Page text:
Archives for December 2015



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May The Force Be With You

ahimsaI recently wrote a post about Christmas, Be Careful What You Hear During the Holidays, and got some interesting responses in the comments. The woman in the story who had corrected the child about saying “Merry Christmas” instead of “Happy Holidays” didn’t deserve “some bogus ‘understanding’ that Christmas is important to her. She’ll never recognize her prejudice that way…I can’t give slack in the form of an attempt at ‘understanding’ to someone so short-sighted. To me that’s enabling negative behavior.” To another, “this is bullshit. We don’t to make excuses for others bad behaviors.” I realized they weren’t understanding the power in empathy.

The work Marshall Rosenberg has done regarding Nonviolent Communication is in part based on the Ghandian principle of Ahimsa, the power unleashed when the desire to harm is eradicated. In short, Marshall realized that by helping someone to self-connect, a power enters the discourse, a power to change the entire understanding happening in the discourse. He tells a story about hearing a cab driver speak negatively about Jewish people (Marshall is Jewish) and what he went through with the cab driver to get him to a place where he could hear and understand the pain Marshall felt when he spoke like that. Marshall knew that giving empathy to the cab driver would help the cab driver get to the place where he could hear Marshall. That is the power of Ahimsa, nonviolent communication.

This is what I tried to explain to the commenters to my article. Empathy isn’t about “being nice”; it’s about connection and authenticity. I had just seen Ant Man recently and had a vision in my head of what I was talking about. The woman in my story that was angry about not hearing “Merry Christmas”, as well as the commenters that were angry I was trying to given empathy to this person, were like an angry giant, yelling and thrashing at everything, unable to hear anything. Ant Man rides his flying ant around to the back of this thrashing giant where he can see wires that are disconnected. He jumps on the back and struggles to get the wires connected back into the giant. When this happens the giant shrinks back down to a normal human size and calms down; he’s able to listen now. This is the power, the force, of nonviolent communication.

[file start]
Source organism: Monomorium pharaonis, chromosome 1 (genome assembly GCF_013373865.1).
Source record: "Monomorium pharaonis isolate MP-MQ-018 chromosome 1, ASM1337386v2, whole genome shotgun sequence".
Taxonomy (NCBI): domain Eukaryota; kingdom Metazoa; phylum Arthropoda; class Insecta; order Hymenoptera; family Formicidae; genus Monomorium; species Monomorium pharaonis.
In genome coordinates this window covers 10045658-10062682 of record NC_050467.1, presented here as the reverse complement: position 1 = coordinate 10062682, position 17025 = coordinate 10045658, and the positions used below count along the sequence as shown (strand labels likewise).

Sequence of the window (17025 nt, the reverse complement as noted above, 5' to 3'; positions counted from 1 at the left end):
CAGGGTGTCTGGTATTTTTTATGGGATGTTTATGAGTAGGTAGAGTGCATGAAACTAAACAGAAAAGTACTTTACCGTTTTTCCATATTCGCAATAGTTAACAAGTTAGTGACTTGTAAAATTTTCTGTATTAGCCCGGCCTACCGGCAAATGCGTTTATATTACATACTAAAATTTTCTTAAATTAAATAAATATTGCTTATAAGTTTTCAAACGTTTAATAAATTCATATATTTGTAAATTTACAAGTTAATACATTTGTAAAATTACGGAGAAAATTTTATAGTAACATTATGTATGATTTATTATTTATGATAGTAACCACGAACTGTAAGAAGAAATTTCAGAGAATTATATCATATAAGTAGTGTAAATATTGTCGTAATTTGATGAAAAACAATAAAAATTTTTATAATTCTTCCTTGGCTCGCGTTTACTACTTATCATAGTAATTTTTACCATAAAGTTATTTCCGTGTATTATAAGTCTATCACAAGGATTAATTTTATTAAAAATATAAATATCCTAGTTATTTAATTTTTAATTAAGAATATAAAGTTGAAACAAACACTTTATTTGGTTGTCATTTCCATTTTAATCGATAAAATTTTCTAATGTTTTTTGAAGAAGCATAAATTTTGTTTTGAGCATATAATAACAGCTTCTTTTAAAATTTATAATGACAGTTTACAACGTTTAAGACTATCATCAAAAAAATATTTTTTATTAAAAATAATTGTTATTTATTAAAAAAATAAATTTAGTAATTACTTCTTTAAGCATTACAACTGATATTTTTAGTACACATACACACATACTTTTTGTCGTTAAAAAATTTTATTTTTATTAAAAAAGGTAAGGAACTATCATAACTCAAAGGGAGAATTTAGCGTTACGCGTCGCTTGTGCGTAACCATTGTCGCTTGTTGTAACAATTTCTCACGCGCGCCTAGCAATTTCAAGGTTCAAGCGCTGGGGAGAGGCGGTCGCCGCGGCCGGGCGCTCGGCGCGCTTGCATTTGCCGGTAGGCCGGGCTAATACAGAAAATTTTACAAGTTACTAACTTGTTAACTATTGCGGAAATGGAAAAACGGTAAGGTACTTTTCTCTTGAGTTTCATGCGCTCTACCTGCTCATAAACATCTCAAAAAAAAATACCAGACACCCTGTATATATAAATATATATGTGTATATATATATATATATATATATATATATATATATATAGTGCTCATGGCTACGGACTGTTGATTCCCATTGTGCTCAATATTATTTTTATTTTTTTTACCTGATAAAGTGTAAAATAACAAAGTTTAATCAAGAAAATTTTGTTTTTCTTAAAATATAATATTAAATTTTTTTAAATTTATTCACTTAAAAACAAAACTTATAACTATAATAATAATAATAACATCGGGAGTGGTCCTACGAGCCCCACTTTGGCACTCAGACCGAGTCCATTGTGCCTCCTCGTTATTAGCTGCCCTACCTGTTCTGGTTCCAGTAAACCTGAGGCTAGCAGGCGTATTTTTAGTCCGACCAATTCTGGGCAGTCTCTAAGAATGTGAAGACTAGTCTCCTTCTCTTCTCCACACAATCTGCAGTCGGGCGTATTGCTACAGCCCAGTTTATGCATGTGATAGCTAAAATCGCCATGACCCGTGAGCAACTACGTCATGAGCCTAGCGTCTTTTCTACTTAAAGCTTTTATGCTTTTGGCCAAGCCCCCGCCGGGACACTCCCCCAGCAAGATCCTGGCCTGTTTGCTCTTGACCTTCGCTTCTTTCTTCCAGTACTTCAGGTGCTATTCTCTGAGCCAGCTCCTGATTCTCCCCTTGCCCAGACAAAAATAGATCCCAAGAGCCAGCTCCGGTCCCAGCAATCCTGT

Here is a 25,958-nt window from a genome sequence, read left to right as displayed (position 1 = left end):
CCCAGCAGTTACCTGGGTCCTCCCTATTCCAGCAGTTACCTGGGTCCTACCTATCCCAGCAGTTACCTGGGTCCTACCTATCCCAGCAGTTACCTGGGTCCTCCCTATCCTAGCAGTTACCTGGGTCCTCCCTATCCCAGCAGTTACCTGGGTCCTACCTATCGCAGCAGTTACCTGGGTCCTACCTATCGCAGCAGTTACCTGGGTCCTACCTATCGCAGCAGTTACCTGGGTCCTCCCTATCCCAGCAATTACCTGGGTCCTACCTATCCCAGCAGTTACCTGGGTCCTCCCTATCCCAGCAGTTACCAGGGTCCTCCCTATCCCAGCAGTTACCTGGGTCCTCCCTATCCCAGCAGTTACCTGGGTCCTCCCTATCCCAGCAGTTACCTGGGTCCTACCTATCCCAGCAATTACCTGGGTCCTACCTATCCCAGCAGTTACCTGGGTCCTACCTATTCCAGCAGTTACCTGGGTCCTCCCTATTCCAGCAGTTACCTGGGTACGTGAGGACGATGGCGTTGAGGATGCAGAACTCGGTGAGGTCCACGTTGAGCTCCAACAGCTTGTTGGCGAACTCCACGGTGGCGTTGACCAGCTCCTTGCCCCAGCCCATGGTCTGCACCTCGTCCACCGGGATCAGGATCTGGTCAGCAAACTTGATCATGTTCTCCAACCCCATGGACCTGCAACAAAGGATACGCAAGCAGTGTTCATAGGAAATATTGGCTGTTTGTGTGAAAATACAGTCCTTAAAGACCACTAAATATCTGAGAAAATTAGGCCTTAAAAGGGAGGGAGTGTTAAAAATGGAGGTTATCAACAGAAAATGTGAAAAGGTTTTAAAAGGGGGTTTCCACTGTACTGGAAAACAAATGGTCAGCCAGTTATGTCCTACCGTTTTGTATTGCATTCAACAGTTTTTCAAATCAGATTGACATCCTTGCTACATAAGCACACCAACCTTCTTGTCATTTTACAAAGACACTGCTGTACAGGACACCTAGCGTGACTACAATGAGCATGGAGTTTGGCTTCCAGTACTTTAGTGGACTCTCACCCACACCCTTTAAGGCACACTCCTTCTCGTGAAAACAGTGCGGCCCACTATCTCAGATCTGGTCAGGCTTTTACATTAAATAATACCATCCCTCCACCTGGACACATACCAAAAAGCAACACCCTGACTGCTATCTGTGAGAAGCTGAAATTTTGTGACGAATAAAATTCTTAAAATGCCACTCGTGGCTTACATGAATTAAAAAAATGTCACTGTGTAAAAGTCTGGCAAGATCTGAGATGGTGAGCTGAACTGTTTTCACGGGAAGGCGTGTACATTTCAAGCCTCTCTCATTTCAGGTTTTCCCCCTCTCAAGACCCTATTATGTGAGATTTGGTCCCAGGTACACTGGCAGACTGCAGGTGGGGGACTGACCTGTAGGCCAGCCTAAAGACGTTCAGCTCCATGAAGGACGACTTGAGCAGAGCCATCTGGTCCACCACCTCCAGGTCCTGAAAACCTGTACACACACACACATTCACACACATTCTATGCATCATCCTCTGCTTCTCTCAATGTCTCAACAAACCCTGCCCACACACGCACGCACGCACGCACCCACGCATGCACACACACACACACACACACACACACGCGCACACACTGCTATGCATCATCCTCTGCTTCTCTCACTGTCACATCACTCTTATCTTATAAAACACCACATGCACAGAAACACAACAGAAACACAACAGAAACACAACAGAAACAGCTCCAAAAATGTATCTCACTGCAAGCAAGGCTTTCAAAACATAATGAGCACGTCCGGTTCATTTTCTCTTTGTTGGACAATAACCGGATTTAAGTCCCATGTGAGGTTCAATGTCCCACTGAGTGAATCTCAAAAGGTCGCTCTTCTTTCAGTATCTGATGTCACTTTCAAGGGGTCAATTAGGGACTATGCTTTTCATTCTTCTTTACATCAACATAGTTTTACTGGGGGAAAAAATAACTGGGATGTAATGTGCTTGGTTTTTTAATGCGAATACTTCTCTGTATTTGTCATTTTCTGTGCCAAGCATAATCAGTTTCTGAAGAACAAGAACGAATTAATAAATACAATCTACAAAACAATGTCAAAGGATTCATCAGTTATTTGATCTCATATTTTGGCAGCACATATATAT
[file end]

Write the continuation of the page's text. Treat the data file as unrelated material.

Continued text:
I used that power when responding to the first comment. Her comment was very long, and full of frustration. I responded back by hearing that, “It sounds very important to you that people have awareness that we all may have different ways to celebrate this time of year and you are longing for a world in which we respect that. Am I hearing you correctly?” She replied back, “We can dream” and continued on with the response about enabling negative behavior. Her response was much shorter and didn’t have near the amount of frustration in it, she was being heard. At that point I talked about the power of Ahimsa and why I was so invested in using it for change. I could have listened to her more, to help her self-connect even more. I could have responded, “I’m wondering if you want to be sure that the response to this woman won’t encourage her to do this sort of thing again?” and we could continue the conversation with my hearing her until she is understood well enough that she is open to hearing me.

That is the power of nonviolent communication. That is how we stop the pattern of yelling at each other, with neither of us really hearing what is going on for the other. That is how we stop seeing each other as ‘good’ or ‘bad’, ‘right’ or ‘wrong’, ‘teabagger’ or ‘libtard’. There is an overwhelming creative, loving force that can be released when we engage in nonviolent communication, and we can change the world with it! To use a Star Wars analogy, “The Force” is “an energy field created by all living things. It surrounds us, penetrates us, and binds the galaxy together”. Let’s tap into this force.

May the force be with you!